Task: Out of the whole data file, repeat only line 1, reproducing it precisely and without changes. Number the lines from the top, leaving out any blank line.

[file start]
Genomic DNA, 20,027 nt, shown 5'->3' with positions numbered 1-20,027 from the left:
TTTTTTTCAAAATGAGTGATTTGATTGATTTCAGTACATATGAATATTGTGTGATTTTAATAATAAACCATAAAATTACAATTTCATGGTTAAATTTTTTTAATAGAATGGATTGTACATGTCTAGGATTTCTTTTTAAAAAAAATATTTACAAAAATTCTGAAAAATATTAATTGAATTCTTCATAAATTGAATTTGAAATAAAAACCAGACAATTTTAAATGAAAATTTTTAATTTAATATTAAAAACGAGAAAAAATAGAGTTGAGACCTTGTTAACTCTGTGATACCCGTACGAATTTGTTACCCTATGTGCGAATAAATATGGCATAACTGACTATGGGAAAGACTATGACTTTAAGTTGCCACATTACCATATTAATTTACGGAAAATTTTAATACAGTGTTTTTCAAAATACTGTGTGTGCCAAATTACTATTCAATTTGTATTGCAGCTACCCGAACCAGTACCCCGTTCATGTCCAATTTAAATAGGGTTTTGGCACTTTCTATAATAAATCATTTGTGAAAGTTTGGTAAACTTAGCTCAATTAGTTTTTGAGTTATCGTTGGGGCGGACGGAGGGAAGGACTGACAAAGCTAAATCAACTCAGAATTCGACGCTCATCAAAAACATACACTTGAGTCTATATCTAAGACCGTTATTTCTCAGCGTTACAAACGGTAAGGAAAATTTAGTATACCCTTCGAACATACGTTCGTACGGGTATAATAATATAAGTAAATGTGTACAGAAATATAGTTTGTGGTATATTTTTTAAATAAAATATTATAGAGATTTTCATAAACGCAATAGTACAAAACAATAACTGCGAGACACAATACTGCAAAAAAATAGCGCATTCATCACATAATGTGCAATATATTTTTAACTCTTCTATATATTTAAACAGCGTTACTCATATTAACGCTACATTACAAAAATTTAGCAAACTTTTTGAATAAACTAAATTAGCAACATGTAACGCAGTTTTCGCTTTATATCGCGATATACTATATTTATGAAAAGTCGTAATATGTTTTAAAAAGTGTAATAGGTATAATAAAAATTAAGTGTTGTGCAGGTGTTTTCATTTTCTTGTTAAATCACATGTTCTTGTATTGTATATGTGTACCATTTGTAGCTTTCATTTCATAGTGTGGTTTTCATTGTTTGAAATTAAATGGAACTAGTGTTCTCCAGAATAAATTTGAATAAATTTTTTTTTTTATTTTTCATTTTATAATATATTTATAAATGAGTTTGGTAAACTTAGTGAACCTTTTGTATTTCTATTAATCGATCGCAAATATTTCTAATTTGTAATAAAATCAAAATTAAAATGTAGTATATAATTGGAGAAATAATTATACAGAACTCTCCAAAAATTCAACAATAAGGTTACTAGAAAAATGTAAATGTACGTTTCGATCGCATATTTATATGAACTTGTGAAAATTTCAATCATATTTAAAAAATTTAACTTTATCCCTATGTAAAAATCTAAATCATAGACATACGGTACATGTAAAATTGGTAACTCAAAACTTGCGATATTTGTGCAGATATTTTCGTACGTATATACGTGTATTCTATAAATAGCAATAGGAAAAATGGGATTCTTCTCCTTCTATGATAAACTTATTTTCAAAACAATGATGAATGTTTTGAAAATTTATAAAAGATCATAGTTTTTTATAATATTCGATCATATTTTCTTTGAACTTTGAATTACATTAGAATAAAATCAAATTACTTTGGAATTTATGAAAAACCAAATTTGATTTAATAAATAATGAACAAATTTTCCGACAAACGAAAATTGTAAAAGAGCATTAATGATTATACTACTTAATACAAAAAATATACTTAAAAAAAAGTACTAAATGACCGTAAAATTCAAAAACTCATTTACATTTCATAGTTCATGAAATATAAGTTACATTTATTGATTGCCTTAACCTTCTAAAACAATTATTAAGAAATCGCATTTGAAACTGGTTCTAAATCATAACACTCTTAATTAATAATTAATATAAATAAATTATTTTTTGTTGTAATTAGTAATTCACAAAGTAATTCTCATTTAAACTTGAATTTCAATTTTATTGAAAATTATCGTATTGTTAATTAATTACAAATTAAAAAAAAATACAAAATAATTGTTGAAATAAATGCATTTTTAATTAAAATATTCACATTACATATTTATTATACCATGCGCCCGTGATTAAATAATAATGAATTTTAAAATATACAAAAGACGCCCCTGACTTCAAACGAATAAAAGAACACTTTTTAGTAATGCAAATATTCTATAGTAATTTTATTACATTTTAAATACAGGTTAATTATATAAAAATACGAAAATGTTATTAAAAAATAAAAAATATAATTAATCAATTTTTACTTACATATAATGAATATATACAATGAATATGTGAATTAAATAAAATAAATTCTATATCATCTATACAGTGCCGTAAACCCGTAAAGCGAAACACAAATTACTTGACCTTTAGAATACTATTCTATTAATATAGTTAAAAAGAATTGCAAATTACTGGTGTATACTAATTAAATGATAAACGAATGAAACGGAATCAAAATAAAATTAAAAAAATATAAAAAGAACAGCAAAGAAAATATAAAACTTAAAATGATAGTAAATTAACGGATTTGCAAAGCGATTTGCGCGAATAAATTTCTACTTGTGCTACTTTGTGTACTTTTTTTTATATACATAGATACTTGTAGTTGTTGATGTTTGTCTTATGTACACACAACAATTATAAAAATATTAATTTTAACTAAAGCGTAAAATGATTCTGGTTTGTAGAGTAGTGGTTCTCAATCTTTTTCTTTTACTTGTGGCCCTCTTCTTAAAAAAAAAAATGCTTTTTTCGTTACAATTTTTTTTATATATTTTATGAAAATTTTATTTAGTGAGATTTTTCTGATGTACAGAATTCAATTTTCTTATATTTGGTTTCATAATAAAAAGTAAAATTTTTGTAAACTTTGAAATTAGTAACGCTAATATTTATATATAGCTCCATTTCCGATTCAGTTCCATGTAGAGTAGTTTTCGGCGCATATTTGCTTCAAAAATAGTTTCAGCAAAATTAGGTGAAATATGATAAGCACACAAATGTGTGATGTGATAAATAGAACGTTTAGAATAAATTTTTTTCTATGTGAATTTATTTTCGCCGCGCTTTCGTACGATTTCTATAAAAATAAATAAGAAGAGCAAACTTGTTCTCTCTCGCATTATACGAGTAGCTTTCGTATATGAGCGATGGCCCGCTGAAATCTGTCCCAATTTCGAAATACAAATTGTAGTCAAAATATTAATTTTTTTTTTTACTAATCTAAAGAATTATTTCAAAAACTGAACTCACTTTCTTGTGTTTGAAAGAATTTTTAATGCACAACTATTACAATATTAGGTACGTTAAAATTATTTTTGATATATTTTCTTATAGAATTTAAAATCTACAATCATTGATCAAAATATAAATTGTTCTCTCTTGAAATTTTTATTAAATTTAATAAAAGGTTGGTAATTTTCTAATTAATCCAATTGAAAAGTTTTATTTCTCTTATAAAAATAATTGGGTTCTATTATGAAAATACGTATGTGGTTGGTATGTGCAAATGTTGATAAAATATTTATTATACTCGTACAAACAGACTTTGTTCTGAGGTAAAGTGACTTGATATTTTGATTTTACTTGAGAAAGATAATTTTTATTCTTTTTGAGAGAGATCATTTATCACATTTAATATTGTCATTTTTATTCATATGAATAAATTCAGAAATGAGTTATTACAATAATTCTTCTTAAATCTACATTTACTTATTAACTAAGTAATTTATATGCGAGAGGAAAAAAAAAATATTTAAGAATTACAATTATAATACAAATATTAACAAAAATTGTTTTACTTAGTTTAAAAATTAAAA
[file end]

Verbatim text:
Genomic DNA, 20,027 nt, shown 5'->3' with positions numbered 1-20,027 from the left: